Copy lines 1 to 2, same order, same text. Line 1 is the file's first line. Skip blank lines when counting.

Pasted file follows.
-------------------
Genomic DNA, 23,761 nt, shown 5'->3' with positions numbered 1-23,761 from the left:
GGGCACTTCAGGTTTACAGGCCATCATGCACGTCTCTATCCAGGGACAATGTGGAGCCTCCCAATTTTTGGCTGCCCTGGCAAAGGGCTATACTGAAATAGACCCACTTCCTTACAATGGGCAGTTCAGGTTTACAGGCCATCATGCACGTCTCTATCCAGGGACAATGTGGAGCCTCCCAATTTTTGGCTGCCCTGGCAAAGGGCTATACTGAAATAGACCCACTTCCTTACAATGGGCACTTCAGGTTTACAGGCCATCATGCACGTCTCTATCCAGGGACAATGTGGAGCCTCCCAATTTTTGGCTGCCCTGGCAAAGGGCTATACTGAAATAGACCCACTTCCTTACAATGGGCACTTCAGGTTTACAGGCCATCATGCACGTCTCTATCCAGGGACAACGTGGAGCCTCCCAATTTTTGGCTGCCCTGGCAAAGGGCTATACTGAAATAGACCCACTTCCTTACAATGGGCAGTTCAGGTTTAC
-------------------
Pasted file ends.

Genomic DNA, 23,761 nt, shown 5'->3' with positions numbered 1-23,761 from the left:
GGGCACTTCAGGTTTACAGGCCATCATGCACGTCTCTATCCAGGGACAATGTGGAGCCTCCCAATTTTTGGCTGCCCTGGCAAAGGGCTATACTGAAATAGACCCACTTCCTTACAATGGGCAGTTCAGGTTTACAGGCCATCATGCACGTCTCTATCCAGGGACAATGTGGAGCCTCCCAATTTTTGGCTGCCCTGGCAAAGGGCTATACTGAAATAGACCCACTTCCTTACAATGGGCACTTCAGGTTTACAGGCCATCATGCACGTCTCTATCCAGGGACAATGTGGAGCCTCCCAATTTTTGGCTGCCCTGGCAAAGGGCTATACTGAAATAGACCCACTTCCTTACAATGGGCACTTCAGGTTTACAGGCCATCATGCACGTCTCTATCCAGGGACAACGTGGAGCCTCCCAATTTTTGGCTGCCCTGGCAAAGGGCTATACTGAAATAGACCCACTTCCTTACAATGGGCAGTTCAGGTTTAC